Thursday, May 24, 2012

The Stirrup Iron

One day I took the dogs Gypsy and Jack and walked along the cliffs to Sandpatch. I drove the ute for the first part, along the limestone tracks behind the prison, the race course and then to where I once thought I'd seen a thylacene.

What I'd seen was probably a monster feral cat but its stripes were distinct and the animal was bigger than any cat. It loped across the track two hundred metres ahead of me and its tail was  kangaroo straight and hanging down. Maybe it was a fox that I saw. Maybe I imagined it. I was only eleven.

This day, the dogs went ahead, past the Water Corp compounds fenced off with hurricane mesh, along skinny tracks flanked with peppermint trees. Towards where the white witches lazily turn on big whispering arcs, I came to  the place where I'd lost the stirrup iron.

I was eleven or twelve when I took tourists out for horse riding tours over the coast hills to Sandpatch. They paid extra to get to the coast but for a half rate I'd weave a ride through sweet-smelling stands of boronia and paperbarks, then over to where the limestone springs fed the orchids and purple flag. Boomers and their families, sleeping in the groves, would wake as we trod past them, springing out of the bushes and bounding away. Sometimes then, the horses would spook and gallop off home without their riders. Public litigation wasn't so much of a problem as it is now.

The day I lost the stirrup, I led a group through a lowland red gum forest and then headed up to the coast hills. Now, I can't remember the moment when one of the horses finally threw it in, said "I quit" and buck jumped the hapless tourist off his saddle and into the black sand, but I remember the aftermath. We were near the cliffs where the Southern Ocean roars in to hit the limestone. The tourist had to sit behind my saddle on the way home and I led the recalcitrant horse by her reins (once I'd caught her). We returned to the riding stables with everything and everyone except a single stirrup.

Des and Jock checked the busted stirrup leather and conferred. They got on their horses and took me back out to find the stirrup. It was one of the last times I saw Jock riding a horse. He took his Palomino stallion that day. They wanted me to show them the country between the tourist getting chucked off and when I caught the horse. Thinking back, they probably were enjoying an excuse for a ride but the afternoon was also spiced with a peculiar competitive nastiness between the two men. (There was a woman in there.)

When we arrived at the cliffs, they both started questioning me about the exact spot when the horse had dumped her rider. I couldn't remember. Jock and Des rode around, looking for the stirrup. They were annoyed with me and their language was ... well it wasn't threatening but yes, it sort of was. I was flustered with their pressure and wondering why the stirrup was so important. I was late back from that ride anyway. I was afraid of Des. I'd always been afraid of Des, and him wheeling and turning his quarter horse through the scrub and coming back to glare at me with his loose blue eyes and grilling me again over a stirrup just did my head in.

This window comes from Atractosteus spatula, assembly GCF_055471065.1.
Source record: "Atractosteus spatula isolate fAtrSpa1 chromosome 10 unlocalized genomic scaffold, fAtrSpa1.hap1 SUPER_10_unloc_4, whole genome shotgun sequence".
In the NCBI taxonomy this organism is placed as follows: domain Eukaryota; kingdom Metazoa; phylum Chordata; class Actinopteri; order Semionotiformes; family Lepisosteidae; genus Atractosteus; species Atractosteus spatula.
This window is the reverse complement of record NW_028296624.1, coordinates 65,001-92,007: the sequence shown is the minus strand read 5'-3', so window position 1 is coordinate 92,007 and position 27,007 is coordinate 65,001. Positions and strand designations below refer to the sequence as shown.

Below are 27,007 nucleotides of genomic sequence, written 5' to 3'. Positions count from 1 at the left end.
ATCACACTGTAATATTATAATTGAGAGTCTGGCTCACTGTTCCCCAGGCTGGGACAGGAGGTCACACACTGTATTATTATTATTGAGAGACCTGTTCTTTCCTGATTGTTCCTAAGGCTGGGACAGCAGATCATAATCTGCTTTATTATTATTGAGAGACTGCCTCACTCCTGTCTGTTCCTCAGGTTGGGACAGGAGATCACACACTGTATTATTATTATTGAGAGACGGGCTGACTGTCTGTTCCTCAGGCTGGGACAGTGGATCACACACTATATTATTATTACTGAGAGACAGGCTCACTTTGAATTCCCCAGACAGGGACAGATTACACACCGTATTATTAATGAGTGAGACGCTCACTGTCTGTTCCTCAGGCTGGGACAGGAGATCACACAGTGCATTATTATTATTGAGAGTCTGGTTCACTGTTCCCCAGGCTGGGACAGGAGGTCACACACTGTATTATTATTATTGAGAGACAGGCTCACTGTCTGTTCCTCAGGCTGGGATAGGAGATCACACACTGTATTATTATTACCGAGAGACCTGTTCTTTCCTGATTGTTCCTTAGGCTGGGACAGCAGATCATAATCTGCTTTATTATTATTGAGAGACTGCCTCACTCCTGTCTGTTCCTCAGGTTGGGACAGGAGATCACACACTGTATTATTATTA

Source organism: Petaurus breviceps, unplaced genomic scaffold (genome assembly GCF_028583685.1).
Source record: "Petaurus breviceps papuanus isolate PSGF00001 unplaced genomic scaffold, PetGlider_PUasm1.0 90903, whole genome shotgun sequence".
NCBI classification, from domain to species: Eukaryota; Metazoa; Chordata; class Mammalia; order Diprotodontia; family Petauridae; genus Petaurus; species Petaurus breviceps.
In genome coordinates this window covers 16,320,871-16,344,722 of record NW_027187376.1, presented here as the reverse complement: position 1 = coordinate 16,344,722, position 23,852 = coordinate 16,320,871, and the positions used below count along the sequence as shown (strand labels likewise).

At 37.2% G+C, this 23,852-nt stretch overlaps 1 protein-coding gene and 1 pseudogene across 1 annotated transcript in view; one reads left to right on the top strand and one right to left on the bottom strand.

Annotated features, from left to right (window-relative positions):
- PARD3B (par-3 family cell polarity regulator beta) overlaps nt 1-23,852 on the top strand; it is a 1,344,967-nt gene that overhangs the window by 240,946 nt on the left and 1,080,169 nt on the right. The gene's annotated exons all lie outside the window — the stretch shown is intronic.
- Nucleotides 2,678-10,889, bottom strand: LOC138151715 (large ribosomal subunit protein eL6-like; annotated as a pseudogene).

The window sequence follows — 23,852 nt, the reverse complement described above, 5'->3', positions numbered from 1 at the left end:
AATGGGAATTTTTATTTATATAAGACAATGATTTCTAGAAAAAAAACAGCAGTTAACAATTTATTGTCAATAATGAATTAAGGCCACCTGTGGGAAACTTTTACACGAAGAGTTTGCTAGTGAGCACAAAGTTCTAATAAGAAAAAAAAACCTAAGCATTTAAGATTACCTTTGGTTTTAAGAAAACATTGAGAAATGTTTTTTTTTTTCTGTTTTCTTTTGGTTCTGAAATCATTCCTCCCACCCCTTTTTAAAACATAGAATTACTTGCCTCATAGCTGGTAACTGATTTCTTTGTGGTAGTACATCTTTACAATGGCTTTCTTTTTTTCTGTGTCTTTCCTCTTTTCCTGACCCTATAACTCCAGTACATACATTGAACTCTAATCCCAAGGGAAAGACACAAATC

I can say that now, "did my head in," It's a groan up term but I was so young then that the phrase didn't mean what it does now.
We never did find that stirrup iron.
I took the dogs out there recently and stood in the spot where the tourist was thrown. I wished I could find the stirrup under a shrub, or see the loose sand of the track fall away and reveal the edge of its iron tread.


  1. That is a shining yarn, Mizz Sarah. You have so many words (terms) I have never heard of - your blog is like visiting another world, so exotic, so charming. So beautiful.

  2. Lovely story. I feel I know this feeling of unresolved, unfound things. As though finidng the stirrup might put this to rest.

  3. So true, MF. I was more puzzled at the time about the reaction of the two men to a lost bloody stirrup. Memory is such a funny thing, from our perceptions of a situation as a kid, to new ones surfacing much, much later.
    Thanks Cathy. It's odd to think of my own world as being exotic; about as exotic as yours is to me, really! Blog land makes that whole thing really interesting huh?

  4. It does, Sarah, you're right – but honestly, your world IS rather exotic. I've seen plenty of places around Blogland but yours is special.

  5. Cathy, on both counts (shining, special), hear hear!
    The loose blue eyes and wheeling sent shivers through me.

  6. Thanks Cathy and Ms PoW. I'm glad the loose blue eyes worked! He was a bit of a scary bloke.

  7. As well as the story I like how you evoke the locality "sweet smelling strands of boronia". I am not much of a gardener but I can smell the boronia even though I don't know what they look like. Lovely story.

    What's with the stirrup? Get a new one boys. But I guess old timers don't like new stuff - when you can fix the old that you've come to know like a relative.

  8. Boronia megastigma Bartl. Of course. Silly me.

  9. Do you get boronia over there Mr Hat? It's just gorgeous in flower.
    What was with the stirrup? Exactly. It still bothers me, a bit.

  10. What an intriguing story. I love the way it doesn't really go anywhere, no neat ending. Unfound lost things, unsolved mysteries (the Thylacine) and lovely metaphors sparingly used, like 'white witches'. Thank you!

    1. Thanks Christina,
      like I said, it is an odd little yarn.